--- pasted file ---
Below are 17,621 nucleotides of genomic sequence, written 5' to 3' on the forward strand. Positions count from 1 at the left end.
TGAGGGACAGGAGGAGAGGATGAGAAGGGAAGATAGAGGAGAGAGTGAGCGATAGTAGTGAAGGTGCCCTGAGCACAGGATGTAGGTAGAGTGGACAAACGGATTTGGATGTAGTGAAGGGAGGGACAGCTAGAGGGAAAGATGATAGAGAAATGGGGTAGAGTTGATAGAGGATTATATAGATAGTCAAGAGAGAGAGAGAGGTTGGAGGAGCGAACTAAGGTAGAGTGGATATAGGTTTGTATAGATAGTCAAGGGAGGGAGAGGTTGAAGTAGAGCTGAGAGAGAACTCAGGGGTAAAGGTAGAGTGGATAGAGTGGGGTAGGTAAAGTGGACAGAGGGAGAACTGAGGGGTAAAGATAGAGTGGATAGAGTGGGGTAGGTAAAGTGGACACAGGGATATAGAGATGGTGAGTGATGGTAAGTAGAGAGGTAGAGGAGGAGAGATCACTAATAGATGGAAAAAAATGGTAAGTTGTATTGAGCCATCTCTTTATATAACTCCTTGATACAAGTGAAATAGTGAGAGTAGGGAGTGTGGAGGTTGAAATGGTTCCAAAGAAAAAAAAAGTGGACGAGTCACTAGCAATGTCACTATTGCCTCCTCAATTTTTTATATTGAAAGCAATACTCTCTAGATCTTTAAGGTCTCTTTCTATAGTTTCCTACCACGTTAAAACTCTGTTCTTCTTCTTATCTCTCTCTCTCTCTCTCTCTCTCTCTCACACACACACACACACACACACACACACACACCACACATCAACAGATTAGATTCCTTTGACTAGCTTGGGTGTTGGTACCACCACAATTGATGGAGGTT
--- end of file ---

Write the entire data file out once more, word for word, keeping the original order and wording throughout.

Below are 17,621 nucleotides of genomic sequence, written 5' to 3' on the forward strand. Positions count from 1 at the left end.
TGAGGGACAGGAGGAGAGGATGAGAAGGGAAGATAGAGGAGAGAGTGAGCGATAGTAGTGAAGGTGCCCTGAGCACAGGATGTAGGTAGAGTGGACAAACGGATTTGGATGTAGTGAAGGGAGGGACAGCTAGAGGGAAAGATGATAGAGAAATGGGGTAGAGTTGATAGAGGATTATATAGATAGTCAAGAGAGAGAGAGAGGTTGGAGGAGCGAACTAAGGTAGAGTGGATATAGGTTTGTATAGATAGTCAAGGGAGGGAGAGGTTGAAGTAGAGCTGAGAGAGAACTCAGGGGTAAAGGTAGAGTGGATAGAGTGGGGTAGGTAAAGTGGACAGAGGGAGAACTGAGGGGTAAAGATAGAGTGGATAGAGTGGGGTAGGTAAAGTGGACACAGGGATATAGAGATGGTGAGTGATGGTAAGTAGAGAGGTAGAGGAGGAGAGATCACTAATAGATGGAAAAAAATGGTAAGTTGTATTGAGCCATCTCTTTATATAACTCCTTGATACAAGTGAAATAGTGAGAGTAGGGAGTGTGGAGGTTGAAATGGTTCCAAAGAAAAAAAAAGTGGACGAGTCACTAGCAATGTCACTATTGCCTCCTCAATTTTTTATATTGAAAGCAATACTCTCTAGATCTTTAAGGTCTCTTTCTATAGTTTCCTACCACGTTAAAACTCTGTTCTTCTTCTTATCTCTCTCTCTCTCTCTCTCTCTCTCTCACACACACACACACACACACACACACACACACCACACATCAACAGATTAGATTCCTTTGACTAGCTTGGGTGTTGGTACCACCACAATTGATGGAGGTT